“We’re taking it over for a reason,” Scuccimarra replied. “Because it’s polluting Putnam County, it’s polluting our environment, and these are things we’re now realizing are a detriment. This is the way you should go. And some people might need a little push to go into that direction. But calling all these organizations to come in here and talk — this will never get passed.”

She pointed out that Putnam’s government stopped using polystyrene two years ago, and that the county’s interim health commissioner, Dr. Michael Nesheiwat, said his agency could handle enforcement.

She also proposed giving businesses fair warning by delaying the law from going into effect for six months. “We’ll tell them, … ‘get ready for it, it’s coming.’ I’m sure some companies are already thinking about this.”

The Current is a nonprofit supported by its readers; please consider a year-end gift.

One Response to "Foam Plastic Ban Goes to Putnam Legislature"

  1. Lynn Miller   December 1, 2018 at 8:55 am

    It frustrates me enormously that local, county and state governments take such tentative and cowardly baby steps toward cleaning up our environment! Like the old adage says: The first step toward getting out of a hole is to stop digging — the hole being the increasing amount of plastic and non-biodegradable waste pollution.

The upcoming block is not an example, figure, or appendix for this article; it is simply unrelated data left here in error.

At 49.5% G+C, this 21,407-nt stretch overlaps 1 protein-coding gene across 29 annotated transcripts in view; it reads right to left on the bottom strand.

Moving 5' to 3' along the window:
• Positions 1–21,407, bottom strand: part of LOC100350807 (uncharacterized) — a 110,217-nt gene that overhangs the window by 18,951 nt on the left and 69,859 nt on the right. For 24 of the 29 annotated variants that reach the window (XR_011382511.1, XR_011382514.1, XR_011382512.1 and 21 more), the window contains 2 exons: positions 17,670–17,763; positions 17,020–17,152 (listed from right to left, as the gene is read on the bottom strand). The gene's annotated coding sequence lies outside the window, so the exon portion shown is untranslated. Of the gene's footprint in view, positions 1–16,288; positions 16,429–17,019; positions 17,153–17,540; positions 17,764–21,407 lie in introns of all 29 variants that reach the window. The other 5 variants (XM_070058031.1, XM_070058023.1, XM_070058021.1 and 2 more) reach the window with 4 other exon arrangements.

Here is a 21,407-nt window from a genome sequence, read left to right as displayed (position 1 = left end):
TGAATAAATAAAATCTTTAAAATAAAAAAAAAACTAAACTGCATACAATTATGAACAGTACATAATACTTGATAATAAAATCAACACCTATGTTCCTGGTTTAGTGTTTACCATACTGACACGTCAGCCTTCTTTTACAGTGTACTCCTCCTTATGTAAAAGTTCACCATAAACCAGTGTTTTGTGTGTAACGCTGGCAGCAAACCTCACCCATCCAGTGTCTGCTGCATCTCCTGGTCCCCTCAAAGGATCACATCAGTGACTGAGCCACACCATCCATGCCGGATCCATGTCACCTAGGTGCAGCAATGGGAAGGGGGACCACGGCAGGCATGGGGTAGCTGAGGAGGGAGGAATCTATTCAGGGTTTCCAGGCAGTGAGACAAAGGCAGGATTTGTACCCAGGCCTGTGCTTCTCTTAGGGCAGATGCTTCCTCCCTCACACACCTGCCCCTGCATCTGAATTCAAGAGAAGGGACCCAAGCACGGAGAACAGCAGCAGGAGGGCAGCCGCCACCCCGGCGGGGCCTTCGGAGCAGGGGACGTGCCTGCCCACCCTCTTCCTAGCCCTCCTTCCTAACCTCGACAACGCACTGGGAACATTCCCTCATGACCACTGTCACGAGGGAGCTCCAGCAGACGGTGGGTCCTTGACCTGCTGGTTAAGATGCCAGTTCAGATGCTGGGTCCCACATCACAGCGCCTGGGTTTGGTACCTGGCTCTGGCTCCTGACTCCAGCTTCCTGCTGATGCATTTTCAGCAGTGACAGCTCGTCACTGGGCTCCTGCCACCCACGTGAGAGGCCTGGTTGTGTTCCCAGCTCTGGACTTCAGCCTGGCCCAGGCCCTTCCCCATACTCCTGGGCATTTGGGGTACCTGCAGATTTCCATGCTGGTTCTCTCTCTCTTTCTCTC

Many governments have put single-use plastic bans in place but only apply them to chain businesses with more than 15 locations nationwide. However, enforcement is nonexistent. After our recent visit to Texas Roadhouse in Poughkeepsie we came home with our remaining food in foam and polystyrene containers. The Dutchess County ban has been in place for more than two years, yet the corporate office response is that they have time to run out the stock they have. Excuse me, but NO restaurant keeps two years of packaging on hand.